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How the LHC is inspiring a Smart Urban Farm Startup

Innovative ideas blossom at the KT Entrepreneurship meet-ups


How the LHC is inspiring a Smart Urban Farm Startup

Industrial control systems can be used in smart urban farms, for example for aquaponics. (Image: Exodes Urbains)

The CERN Knowledge Transfer (KT) entrepreneurship meet-ups (or EM-Us) are the ideal place to discuss entrepreneurship and innovation at CERN.

The latest inspiring story comes from a former CERN robotics engineer, Axel Voitier, who worked in the Engineering department. Having worked nearly a decade on managing data coming from the industrial control systems on the LHC, now he will be focusing on the data to help manage “smart urban farms”. Indeed, Axel is currently setting up a company dedicated to this new type of farming, an internet-of-things approach where control systems are used to manage urban farms automatically

“Data is the new petrol,” says Axel, “but I am interested in having a direct impact on the final users. This is why the security aspect is vital, because even though it relies on an abundance of data, the project must be user-centric – not data-centric – to be successful.”

The progression from robotics engineer to entrepreneur builds on the knowledge Axel acquired while working at CERN, both for the technological and business aspects.

He had been toying with the idea of starting his own company for a while. Then he heard of the new Entrepreneurship meet-ups that the KT group was setting up. The first one was held in 2015, and Axel grabbed the opportunity to find out more about entrepreneurship and how CERN could help him see his dream come true. “I felt my professional project was supported by CERN,” he underlines. “It was the information from the meet-ups that convinced me to make the jump. In fact, I met the urban farm collective at one of the EM-Us,” he says.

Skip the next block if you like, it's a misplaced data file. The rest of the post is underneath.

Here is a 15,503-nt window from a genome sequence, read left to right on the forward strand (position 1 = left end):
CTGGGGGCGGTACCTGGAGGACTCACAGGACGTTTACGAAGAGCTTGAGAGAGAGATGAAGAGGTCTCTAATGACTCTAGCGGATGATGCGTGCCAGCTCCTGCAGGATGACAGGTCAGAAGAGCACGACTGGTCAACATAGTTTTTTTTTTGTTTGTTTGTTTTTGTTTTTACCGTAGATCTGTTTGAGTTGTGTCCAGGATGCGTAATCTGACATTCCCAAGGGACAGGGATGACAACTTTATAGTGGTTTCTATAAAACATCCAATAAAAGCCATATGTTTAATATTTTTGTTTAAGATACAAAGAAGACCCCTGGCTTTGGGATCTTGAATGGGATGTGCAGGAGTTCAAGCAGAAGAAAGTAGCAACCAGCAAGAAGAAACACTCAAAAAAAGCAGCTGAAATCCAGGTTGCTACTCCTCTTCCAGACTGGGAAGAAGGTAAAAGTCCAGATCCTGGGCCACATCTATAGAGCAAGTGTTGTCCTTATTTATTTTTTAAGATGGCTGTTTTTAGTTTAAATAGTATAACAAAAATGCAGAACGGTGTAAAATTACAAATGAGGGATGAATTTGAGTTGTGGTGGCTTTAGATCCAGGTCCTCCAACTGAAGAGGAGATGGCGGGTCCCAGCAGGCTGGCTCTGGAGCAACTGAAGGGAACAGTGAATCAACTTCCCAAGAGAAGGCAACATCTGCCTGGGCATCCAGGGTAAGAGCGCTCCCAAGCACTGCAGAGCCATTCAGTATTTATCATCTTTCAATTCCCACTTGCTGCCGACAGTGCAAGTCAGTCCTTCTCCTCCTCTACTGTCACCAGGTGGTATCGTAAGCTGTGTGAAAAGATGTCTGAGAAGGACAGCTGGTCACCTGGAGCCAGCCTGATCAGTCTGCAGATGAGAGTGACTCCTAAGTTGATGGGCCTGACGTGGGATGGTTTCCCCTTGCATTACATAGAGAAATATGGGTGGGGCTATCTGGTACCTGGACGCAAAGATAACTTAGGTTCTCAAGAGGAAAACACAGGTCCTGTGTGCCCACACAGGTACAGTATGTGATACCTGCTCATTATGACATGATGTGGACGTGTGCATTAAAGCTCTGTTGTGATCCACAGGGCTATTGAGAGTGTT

In preparation for his startup, he is currently part of an urban farm collective called Exodes Urbains, which already has an aquaponics set-up behind the Geneva central station in Switzerland, a few kilometres from CERN. Aquaponics is an agricultural system where the waste produced by farmed fish provides the nutrients required for the culture of plants. The control system aspect of it is built on free and open source software, in line with CERN’s tradition of openness.

What advice does Axel have for aspiring entrepreneurs? “Do your homework,” he advises. “Technological knowledge is not enough, and you should bounce your ideas off experienced entrepreneurs.” He adds that the Entrepreneurship meet-ups were central to both his motivation, and his understanding of his own project. And once the homework is done? Axel summarises his own adventure: “Don’t be afraid of the mountain.”

The Entrepreneurship Meet-Ups (EM-Us) are organized by the CERN Knowledge Transfer group. They are held every other week at CERN, and they are open to all those who are interested in learning more about entrepreneurship and innovation, with or without a particular project in mind.

Each meeting has an overarching topic, sometimes introduced by external guest speakers. Past speakers have included experts from incubation centres, business schools as well as entrepreneurs. The meetings are focused on exchanging around the given day’s theme.

For more information and to sign up to the mailing list, read more here: http://cern.ch/kt/meet-up.